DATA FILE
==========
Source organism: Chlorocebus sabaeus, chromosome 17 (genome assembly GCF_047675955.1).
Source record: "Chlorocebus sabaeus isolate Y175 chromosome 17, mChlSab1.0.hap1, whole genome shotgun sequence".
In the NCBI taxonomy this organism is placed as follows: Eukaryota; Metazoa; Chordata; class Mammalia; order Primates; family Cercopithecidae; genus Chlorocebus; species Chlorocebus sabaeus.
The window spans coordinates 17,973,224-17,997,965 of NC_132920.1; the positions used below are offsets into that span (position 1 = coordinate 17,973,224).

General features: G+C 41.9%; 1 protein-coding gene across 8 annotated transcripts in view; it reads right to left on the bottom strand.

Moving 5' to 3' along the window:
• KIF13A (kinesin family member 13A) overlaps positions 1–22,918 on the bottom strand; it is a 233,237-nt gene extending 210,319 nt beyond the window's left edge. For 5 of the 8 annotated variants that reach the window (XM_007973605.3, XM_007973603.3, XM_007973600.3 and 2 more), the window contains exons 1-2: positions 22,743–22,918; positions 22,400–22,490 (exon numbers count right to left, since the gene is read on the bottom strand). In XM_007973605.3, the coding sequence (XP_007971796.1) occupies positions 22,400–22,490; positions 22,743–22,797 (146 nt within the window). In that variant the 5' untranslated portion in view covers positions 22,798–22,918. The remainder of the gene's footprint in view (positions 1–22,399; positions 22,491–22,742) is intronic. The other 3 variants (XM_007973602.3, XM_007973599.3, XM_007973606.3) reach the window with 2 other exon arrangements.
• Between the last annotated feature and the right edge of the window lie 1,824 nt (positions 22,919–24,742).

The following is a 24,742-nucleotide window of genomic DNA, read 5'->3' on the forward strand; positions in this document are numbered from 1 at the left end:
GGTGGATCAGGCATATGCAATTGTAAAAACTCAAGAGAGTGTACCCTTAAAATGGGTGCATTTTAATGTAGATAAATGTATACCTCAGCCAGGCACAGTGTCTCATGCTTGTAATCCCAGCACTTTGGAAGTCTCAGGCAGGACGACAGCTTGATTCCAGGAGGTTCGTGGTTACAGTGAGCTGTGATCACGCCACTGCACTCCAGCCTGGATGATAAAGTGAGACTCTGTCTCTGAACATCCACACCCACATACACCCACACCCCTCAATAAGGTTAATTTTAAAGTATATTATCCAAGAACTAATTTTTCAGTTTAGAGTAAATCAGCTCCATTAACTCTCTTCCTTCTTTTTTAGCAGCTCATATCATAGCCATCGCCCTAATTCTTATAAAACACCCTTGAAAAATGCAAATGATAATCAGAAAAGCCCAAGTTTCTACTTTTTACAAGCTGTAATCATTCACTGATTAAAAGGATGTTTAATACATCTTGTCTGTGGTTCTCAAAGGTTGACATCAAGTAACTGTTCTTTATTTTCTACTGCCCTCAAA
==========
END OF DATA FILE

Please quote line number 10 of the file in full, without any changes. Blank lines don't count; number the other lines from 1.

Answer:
GGTGGATCAGGCATATGCAATTGTAAAAACTCAAGAGAGTGTACCCTTAAAATGGGTGCATTTTAATGTAGATAAATGTATACCTCAGCCAGGCACAGTGTCTCATGCTTGTAATCCCAGCACTTTGGAAGTCTCAGGCAGGACGACAGCTTGATTCCAGGAGGTTCGTGGTTACAGTGAGCTGTGATCACGCCACTGCACTCCAGCCTGGATGATAAAGTGAGACTCTGTCTCTGAACATCCACACCCACATACACCCACACCCCTCAATAAGGTTAATTTTAAAGTATATTATCCAAGAACTAATTTTTCAGTTTAGAGTAAATCAGCTCCATTAACTCTCTTCCTTCTTTTTTAGCAGCTCATATCATAGCCATCGCCCTAATTCTTATAAAACACCCTTGAAAAATGCAAATGATAATCAGAAAAGCCCAAGTTTCTACTTTTTACAAGCTGTAATCATTCACTGATTAAAAGGATGTTTAATACATCTTGTCTGTGGTTCTCAAAGGTTGACATCAAGTAACTGTTCTTTATTTTCTACTGCCCTCAAA